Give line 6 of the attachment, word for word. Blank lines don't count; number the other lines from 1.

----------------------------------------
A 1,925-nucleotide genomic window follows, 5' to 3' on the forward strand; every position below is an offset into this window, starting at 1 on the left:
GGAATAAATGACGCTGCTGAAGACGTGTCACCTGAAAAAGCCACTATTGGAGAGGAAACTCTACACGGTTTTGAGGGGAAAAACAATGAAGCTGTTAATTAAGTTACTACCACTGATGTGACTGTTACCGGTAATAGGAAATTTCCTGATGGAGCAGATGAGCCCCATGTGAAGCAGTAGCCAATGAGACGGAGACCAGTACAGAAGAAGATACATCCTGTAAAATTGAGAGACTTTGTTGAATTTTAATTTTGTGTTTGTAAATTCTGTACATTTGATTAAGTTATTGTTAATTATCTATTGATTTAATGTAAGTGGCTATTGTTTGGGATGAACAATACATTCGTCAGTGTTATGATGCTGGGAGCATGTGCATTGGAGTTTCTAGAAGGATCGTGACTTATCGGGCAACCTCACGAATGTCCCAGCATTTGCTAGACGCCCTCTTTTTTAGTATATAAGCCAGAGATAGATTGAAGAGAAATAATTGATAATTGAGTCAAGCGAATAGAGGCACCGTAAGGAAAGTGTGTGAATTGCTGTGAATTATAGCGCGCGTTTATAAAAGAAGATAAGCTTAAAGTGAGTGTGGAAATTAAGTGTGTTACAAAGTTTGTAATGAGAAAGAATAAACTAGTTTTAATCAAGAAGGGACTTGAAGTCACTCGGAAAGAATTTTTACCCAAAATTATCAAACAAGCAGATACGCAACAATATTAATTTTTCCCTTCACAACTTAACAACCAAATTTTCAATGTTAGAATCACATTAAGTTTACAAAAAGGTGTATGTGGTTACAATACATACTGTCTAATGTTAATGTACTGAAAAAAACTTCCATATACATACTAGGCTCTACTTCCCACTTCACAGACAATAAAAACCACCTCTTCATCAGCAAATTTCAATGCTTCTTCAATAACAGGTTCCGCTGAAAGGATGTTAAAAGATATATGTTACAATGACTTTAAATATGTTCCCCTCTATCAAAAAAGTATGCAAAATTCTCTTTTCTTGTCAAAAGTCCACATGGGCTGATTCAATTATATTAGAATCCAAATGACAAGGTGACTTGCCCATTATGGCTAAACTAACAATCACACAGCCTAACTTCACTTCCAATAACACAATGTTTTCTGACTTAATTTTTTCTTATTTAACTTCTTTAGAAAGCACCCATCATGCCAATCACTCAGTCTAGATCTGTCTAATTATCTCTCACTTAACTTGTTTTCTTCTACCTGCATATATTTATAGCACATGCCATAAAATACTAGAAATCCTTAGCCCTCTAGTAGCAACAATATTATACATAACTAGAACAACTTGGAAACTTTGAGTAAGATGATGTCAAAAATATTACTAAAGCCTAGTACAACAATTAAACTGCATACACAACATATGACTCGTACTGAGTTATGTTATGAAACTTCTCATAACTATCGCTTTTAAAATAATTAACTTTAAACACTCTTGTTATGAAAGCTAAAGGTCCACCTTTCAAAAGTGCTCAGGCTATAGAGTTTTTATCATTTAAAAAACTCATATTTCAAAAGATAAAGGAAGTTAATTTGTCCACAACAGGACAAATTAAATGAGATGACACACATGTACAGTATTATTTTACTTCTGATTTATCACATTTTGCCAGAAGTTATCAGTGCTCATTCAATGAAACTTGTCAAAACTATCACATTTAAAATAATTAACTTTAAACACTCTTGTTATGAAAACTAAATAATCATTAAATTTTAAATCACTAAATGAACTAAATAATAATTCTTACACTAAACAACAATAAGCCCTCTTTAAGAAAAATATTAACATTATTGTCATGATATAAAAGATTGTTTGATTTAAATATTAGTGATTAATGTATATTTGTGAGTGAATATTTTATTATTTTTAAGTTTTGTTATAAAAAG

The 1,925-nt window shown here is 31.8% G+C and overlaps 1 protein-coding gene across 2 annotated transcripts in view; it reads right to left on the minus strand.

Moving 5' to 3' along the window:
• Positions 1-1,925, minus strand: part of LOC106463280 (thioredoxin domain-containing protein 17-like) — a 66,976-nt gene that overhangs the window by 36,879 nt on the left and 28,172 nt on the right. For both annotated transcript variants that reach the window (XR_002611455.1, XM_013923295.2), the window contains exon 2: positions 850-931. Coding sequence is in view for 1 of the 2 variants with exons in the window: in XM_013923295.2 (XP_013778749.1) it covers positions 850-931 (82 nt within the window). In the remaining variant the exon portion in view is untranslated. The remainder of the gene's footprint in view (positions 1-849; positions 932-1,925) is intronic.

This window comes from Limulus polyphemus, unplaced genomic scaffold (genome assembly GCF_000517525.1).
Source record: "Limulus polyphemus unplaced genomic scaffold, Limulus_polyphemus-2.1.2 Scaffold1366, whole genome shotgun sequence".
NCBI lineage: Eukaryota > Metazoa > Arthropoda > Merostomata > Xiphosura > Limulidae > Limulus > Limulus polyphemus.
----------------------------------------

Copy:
This window comes from Limulus polyphemus, unplaced genomic scaffold (genome assembly GCF_000517525.1).